Monday, June 23, 2014


I just read a very interesting blog post by writer Patricia C. Wrede titled "Six Things I Wish I'd Known."  As I've discovered before, writers writing about the act of writing have a knack of hitting on issues that apply to any other creative field.  (And they're so darn articulate about it too!)

In this case it was the element of jealousy.

Of other writers, designers, creators.  Theater is famously rife with this green-eyed problem.  Actors, poor dears, are so bad at pretending they're not envious.

Ha!  Designers feel the exact same poisonous stew of envy and competition.  There's always someone else who gets the show you wanted or the award you think you should have won or - equally unsettling -  you suspect that you don't deserve the show or award as much as they do.  It really can be a poisonous snake.

Public domain image

The only thing to do is to do your very best work and then to mutter your mantra to your snakey self.  For me it's, "I'm in this for the design."  (Not the rewards, fame, popularity, whatever.)  "I'm in this for the design."  Perhaps others are in it for the poor pay or long hours, but I find the reminder that what I want is just the work to be very soothing.

Do it for the work.

Read Ms. Wrede's thoughtful post HERE.

Sunday, June 22, 2014

Quote of the Day

 “Till of late years England was as free from Criticks, as it is from Wolves.”
-  Thomas Rymer, 1674

Isn't that lovely?  An Edenic England.  So I suppose the Criticks arrived here in the States with the Mayflower?

Now (having poked the critics with that stick - was that wise?), come on out and judge for yourself: Circle Theatre's production of Hope and Gravity opened last night!

Public domain image from

It's a minimal set and, I hope, an "ethereal" one... with an elevator I'm particularly proud of.  (And you wouldn't believe how long something so simple took to do.)

Thursday, June 12, 2014

HighBrow? or Lowbrow?

One of the funnest... most fun?  okay, most giddy! joys of being a theater designer is getting to play riffs on the "class" game.  For any show where you determine the look of a character's environment, you get to peg them into their little round or square hole in society's Game of Class.

(America class-less?  Hardly.)

Choosing just the right detail or set dressing to illustrate the character's situation and aspirations is fun.

So today's little internet gem (thanks BoingBoing) is a 1949 chart from Life magazine that spreadsheets and illustrates the differences in taste between High-Brow, Upper and Lower Middle-brow, and Low-Brow.  See it big n' beautiful HERE.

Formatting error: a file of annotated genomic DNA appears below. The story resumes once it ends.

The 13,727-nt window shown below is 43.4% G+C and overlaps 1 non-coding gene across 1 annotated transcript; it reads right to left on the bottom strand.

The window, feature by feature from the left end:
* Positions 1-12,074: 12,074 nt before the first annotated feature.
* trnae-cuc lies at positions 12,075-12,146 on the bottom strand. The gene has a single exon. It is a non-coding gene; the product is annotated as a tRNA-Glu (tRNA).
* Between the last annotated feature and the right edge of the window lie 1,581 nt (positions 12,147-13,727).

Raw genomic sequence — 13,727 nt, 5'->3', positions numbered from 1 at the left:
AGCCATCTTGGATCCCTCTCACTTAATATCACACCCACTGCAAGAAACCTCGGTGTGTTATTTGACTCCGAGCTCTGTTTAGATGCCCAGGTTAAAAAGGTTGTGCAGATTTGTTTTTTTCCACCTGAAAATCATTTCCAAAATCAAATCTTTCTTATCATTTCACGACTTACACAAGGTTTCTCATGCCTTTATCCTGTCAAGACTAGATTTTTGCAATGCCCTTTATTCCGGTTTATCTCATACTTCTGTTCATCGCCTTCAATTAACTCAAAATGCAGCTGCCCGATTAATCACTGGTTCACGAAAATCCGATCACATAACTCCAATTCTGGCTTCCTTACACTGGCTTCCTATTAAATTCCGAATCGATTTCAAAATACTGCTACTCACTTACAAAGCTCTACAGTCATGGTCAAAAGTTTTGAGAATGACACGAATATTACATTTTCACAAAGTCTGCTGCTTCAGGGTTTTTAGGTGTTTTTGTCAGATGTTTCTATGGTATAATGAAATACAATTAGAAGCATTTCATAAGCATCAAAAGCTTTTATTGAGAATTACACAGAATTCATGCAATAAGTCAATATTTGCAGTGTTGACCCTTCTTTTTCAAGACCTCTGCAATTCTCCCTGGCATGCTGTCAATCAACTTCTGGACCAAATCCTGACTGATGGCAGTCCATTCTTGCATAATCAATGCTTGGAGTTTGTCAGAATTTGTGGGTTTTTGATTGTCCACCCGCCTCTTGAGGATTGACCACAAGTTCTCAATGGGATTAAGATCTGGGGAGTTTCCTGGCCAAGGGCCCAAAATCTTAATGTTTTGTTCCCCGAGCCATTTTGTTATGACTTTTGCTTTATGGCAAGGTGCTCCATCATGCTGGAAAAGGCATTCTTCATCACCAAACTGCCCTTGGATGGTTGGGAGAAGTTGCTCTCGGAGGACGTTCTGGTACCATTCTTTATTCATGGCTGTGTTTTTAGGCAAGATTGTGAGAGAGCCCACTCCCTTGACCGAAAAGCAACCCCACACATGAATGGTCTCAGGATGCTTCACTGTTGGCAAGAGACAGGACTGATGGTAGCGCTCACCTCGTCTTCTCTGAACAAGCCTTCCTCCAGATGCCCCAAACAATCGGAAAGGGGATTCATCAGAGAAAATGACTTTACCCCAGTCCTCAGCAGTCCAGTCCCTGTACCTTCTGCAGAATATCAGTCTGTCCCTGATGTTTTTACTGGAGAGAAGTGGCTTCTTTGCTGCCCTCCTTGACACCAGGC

1942 Life magazine chart of  The Good Life, by social/intellectual status level

Hilarious.  And, as far as I can judge, pretty darn accurate.  I know that in the 1920s the U.S. Census Bureau had a similar sort of checklist that helped workers peg families into their status-holes - so many points for books in the parlor, more points for a piano, a rug, etc.  My favorite book to discuss these matters - from the 1980s - is Home Psych, by Joan Kron.  (Read an excerpt, "The Semiotics of Home Decor" HERE.)

So what would today's status/class markers be?

Things - objects - are easier come by nowadays than in the past, but I'm pretty sure owning  "real" art would still  be one marker of high-brow-ness...  So would be reading high-toned literature.  What else?

Thursday, June 5, 2014

Reset the Net

It's been a year since Edward Snowden's revelations about how government spies spy on us all... and, although there is a lively debate going on, the U.S. government has still not restrained the spooks to within Constitutional limits.  The recent USA Freedom Act voted for in the House is a much-weakened version of a not-tough-enough-to-start-with piece of legislation.  A farce, basically.  Cream pies any minute!

Unless it's very well done, I'm not that fond of farce on stage...

I'm less fond of farcical spy-romping in my medical records, my finances, or my personal and professional life.  Our whole lives are online or over cell phones these days.

But we don't have to wait for politicians to get their act together.

A photo from the farce Too Many Cooks at Circle Theatre
See the guy under the counter listening?  

We can MAKE the internet more private.  Ourselves.  And we can demand more security from providers and websites.  I find the TV remote challenging, but even I know the most basic security move we all need to take:

The first step - right now! - choose different passwords for each website and choose stronger passwords.

"123456" is no good.  Neither is "abcdef."  "Letmein" or your address or your dog's name are just lame.  Choose a long string - 12 digits is good - and make those a mix of upper and lower case letters plus numbers and, for extra toughness, some punctuation.  Make passwords random!

But you can't remember such a long random string.  So you'll either need to write this down somewhere very secure indeed, or need to post it to a secure "lockbox" kind of internet service (which makes me nervous), or make your "random" string actually a mnemonic that you CAN remember... but that no one else can guess.

Password strength is the first layer of protection against identity theft and peeping government.

Read BoingBoing's good article on net security HERE to learn much much more.

Let's keep the eavesdropping on stage, huh?  Where it has a chance of being funny.